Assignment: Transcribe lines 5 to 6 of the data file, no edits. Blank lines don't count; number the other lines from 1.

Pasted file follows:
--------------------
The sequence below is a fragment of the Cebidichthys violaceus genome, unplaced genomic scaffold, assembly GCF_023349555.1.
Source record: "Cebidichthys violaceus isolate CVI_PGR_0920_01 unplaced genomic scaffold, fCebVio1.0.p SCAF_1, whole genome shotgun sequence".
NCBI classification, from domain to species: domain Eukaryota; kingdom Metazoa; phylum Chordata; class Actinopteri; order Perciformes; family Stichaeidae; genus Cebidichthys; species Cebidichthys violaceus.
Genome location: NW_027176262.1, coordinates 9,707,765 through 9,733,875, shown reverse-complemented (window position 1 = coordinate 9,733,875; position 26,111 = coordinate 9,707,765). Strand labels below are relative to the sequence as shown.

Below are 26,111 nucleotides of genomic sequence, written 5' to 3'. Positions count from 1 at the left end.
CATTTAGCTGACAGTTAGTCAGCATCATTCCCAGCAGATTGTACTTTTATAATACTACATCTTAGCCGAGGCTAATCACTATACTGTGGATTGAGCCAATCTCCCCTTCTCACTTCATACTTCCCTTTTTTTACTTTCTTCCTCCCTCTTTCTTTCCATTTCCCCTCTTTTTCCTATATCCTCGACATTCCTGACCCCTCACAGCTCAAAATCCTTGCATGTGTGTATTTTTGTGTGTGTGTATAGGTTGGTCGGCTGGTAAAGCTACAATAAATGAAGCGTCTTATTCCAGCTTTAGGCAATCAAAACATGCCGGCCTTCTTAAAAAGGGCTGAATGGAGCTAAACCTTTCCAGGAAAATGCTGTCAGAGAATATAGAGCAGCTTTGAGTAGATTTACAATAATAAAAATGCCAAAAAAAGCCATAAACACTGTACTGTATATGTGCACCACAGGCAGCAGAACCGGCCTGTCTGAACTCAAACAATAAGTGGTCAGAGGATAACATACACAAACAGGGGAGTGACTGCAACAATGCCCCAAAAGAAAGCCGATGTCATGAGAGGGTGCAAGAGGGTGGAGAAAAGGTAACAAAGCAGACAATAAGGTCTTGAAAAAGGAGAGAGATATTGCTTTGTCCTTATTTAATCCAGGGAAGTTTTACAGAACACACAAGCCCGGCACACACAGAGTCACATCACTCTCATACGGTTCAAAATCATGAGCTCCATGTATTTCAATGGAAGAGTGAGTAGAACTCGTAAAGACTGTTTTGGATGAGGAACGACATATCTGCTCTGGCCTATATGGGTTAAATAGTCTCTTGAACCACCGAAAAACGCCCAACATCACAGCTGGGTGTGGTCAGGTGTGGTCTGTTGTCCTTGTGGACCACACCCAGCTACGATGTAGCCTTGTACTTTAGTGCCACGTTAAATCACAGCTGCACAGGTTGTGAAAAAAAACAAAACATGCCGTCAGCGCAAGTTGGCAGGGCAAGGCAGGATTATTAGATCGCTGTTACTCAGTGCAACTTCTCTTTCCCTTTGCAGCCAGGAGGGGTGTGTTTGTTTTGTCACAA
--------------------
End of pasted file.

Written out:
Below are 26,111 nucleotides of genomic sequence, written 5' to 3'. Positions count from 1 at the left end.
CATTTAGCTGACAGTTAGTCAGCATCATTCCCAGCAGATTGTACTTTTATAATACTACATCTTAGCCGAGGCTAATCACTATACTGTGGATTGAGCCAATCTCCCCTTCTCACTTCATACTTCCCTTTTTTTACTTTCTTCCTCCCTCTTTCTTTCCATTTCCCCTCTTTTTCCTATATCCTCGACATTCCTGACCCCTCACAGCTCAAAATCCTTGCATGTGTGTATTTTTGTGTGTGTGTATAGGTTGGTCGGCTGGTAAAGCTACAATAAATGAAGCGTCTTATTCCAGCTTTAGGCAATCAAAACATGCCGGCCTTCTTAAAAAGGGCTGAATGGAGCTAAACCTTTCCAGGAAAATGCTGTCAGAGAATATAGAGCAGCTTTGAGTAGATTTACAATAATAAAAATGCCAAAAAAAGCCATAAACACTGTACTGTATATGTGCACCACAGGCAGCAGAACCGGCCTGTCTGAACTCAAACAATAAGTGGTCAGAGGATAACATACACAAACAGGGGAGTGACTGCAACAATGCCCCAAAAGAAAGCCGATGTCATGAGAGGGTGCAAGAGGGTGGAGAAAAGGTAACAAAGCAGACAATAAGGTCTTGAAAAAGGAGAGAGATATTGCTTTGTCCTTATTTAATCCAGGGAAGTTTTACAGAACACACAAGCCCGGCACACACAGAGTCACATCACTCTCATACGGTTCAAAATCATGAGCTCCATGTATTTCAATGGAAGAGTGAGTAGAACTCGTAAAGACTGTTTTGGATGAGGAACGACATATCTGCTCTGGCCTATATGGGTTAAATAGTCTCTTGAACCACCGAAAAACGCCCAACATCACAGCTGGGTGTGGTCAGGTGTGGTCTGTTGTCCTTGTGGACCACACCCAGCTACGATGTAGCCTTGTACTTTAGTGCCACGTTAAATCACAGCTGCACAGGTTGTGAAAAAAAACAAAACATGCCGTCAGCGCAAGTTGGCAGGGCAAGGCAGGATTATTAGATCGCTGTTACTCAGTGCAACTTCTCTTTCCCTTTGCAGCCAGGAGGGGTGTGTTTGTTTTGTCACAA